Kitchen Faucet


Dave Kinnear1-On Leadership, 4-ExtPost, Blog

The Challenge:

It’s been a while since I’ve done any significant plumbing work. Still, over my lifetime, I have done a fair amount of maintenance around our homes—carpentry (not good at it), electrical (good at it), and plumbing (I get it done). However, when it comes to plumbing, my mantra is, “never start a plumbing project unless the plumbing supply store is open.” The reason is that I’ve rarely had a plumbing project go well. For example, we had a plumbing contractor replace the mixing valves in our bathrooms. I knew it was a big project, including making holes

Kitchen Faucet

 in our drywall, so I didn’t even think about doing it myself. The plumbing contractors have a supply store with them—their truck! They found several poorly done (not to code even) supply lines, and the project took twice as long with many trips to the “supply store.”


So, I’m not quite sure why I decided to go ahead and change out the kitchen faucet on my own. I figured it would be “easy,” from the plumbing point of view, but challenging for this old body to squirm around under the kitchen sink, working overhead to get the old faucet out and the new faucet installed. It turns out I was right. I’m sore and bruised but pleased with the job.

The old faucet was a bit problematic to remove, but not horrible. I wound up cutting a line rather than trying to disassemble the spray, but other than that, not too bad! However, what impressed me was the ease of installing the new faucet. Kudos to the engineers on the design. They had either a do-it-yourself homeowner in mind or saving the professional plumber time. The instructions were clear, and the only tool required was a box wrench to tighten the supply lines. No trips to the plumbing supply store!


There is much talk about disruption in today’s business press. Yet, I think that the incremental improvement of products may be more impactful. Finding out how customers use our products sometimes leads to renewed revenues and increased market share. Of course, that investigation may also result in a truly disruptive product or service, but incremental growth should be acceptable in many instances.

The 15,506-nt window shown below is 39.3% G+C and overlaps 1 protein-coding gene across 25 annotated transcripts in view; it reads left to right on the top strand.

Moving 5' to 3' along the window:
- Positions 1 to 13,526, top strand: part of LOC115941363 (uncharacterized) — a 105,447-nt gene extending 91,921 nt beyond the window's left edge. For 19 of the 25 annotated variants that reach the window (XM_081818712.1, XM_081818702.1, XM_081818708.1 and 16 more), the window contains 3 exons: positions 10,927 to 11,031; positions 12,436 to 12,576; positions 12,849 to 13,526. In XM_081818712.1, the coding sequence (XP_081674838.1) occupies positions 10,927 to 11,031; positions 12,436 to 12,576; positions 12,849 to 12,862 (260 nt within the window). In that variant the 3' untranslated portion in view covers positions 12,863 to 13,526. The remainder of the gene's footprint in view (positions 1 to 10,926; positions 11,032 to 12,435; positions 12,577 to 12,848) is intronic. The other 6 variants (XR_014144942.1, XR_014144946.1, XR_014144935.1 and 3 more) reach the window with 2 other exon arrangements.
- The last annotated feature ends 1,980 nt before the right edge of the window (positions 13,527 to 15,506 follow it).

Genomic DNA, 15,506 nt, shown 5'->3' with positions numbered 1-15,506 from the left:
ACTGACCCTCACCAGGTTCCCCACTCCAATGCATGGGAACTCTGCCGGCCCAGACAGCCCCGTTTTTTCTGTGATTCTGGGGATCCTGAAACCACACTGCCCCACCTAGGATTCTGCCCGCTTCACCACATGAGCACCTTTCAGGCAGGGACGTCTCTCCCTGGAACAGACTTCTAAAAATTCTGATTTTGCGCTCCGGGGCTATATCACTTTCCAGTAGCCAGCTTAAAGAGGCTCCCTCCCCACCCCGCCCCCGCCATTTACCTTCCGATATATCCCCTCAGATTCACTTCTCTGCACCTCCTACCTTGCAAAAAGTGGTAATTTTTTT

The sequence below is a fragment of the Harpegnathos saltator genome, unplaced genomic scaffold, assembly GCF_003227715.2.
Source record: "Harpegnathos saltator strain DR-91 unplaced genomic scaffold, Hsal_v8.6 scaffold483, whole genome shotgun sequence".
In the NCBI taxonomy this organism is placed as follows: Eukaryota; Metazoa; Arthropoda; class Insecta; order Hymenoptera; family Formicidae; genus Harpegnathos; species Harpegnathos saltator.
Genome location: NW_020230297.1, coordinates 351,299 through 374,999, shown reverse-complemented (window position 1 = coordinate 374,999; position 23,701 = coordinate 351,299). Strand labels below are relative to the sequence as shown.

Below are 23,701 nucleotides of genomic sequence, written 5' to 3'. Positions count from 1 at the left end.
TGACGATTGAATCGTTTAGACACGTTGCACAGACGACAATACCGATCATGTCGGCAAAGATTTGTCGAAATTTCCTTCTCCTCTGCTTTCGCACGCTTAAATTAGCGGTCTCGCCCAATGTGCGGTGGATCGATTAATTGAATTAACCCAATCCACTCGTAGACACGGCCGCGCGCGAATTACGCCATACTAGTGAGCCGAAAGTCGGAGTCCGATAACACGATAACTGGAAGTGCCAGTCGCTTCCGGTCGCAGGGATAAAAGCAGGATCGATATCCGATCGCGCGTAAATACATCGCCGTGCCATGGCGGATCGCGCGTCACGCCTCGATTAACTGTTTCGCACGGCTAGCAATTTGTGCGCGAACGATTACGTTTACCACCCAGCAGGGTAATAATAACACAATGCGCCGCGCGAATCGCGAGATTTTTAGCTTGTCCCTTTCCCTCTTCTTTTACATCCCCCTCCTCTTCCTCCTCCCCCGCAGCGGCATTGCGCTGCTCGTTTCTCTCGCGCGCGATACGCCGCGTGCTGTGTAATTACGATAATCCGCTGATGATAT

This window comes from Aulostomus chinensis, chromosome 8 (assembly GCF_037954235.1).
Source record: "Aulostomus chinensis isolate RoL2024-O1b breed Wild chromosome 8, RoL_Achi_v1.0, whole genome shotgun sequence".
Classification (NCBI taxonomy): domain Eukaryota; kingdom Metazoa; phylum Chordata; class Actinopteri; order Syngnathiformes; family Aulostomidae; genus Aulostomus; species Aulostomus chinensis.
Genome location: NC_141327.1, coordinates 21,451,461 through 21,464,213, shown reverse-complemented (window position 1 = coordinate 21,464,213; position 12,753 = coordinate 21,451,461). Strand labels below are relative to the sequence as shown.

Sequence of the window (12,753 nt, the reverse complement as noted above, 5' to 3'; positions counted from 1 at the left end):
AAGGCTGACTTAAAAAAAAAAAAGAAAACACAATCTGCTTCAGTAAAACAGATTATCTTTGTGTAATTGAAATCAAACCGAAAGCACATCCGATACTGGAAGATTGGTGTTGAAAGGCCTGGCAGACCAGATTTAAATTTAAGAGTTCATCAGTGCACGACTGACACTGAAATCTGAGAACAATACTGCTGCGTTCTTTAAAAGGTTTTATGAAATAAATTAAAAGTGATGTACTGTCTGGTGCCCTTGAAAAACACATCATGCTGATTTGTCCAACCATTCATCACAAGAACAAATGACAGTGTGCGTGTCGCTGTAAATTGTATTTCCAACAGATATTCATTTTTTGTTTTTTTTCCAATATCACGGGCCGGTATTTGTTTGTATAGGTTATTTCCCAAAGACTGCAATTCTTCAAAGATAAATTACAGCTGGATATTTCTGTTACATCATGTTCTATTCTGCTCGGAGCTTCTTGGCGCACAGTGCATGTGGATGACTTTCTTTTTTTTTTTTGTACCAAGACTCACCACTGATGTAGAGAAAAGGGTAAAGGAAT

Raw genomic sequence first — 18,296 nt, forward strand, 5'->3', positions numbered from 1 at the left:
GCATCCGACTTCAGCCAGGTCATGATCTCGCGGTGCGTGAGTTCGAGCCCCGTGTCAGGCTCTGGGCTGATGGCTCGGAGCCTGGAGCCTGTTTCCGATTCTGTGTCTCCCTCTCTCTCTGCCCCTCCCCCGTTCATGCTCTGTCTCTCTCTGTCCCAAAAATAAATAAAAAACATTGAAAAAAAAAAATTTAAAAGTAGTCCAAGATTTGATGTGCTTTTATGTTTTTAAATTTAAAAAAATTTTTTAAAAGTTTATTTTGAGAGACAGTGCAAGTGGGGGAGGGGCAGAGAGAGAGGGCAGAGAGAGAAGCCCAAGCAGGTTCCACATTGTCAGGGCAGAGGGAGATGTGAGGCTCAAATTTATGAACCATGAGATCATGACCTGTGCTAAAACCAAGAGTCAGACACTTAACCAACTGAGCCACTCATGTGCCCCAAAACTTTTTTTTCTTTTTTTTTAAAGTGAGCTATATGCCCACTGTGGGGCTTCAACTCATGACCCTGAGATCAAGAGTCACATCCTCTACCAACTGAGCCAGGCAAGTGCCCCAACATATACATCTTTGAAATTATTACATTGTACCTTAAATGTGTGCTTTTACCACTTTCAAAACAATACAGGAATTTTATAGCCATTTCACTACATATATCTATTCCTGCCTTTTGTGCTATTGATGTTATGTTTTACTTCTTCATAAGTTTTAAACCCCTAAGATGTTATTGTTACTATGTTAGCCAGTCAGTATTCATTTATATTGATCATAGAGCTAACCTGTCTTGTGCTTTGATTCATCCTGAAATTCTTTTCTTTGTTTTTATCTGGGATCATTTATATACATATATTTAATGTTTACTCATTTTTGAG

Back to my plumbing experience, I can recall when I spent hours replacing faucets. Of course, I had specialized tools for the job, too. Do you remember basin wrenches? I still have mine, but hopefully will never need it again.

Thinking Like a Startup

When I’m working with startup companies, one of the challenges is to make sure the entrepreneur doesn’t cut corners on the market survey. They are convinced that their idea is the best since sliced bread. And they are impatient to get started. Often, the entrepreneur is stunned to find out that they have a solution for which no problem exists or that the market isn’t interested in paying the necessary price to produce the goods or services.

While working at large corporations, we, too, found it challenging to take the time for thorough market surveys and analysis. Additionally, we had the added trap of customer shortsightedness. A famous quote (somewhat dubiously) attributed to Henry Ford: “If I had asked people what they wanted, they would have said faster horses” adequately describes the customer trap. Customers can often express their desire and challenge, but not the best solution.

Making the time to listen to and brainstorm with customers almost always pays off in the end. For startups, it’s critical to start there. For established companies, it is more efficient and effective to start there. Today, I’m grateful that some enterprising design team listened to their customers on designing a better kitchen faucet installation experience. It was an excellent way to start the new year!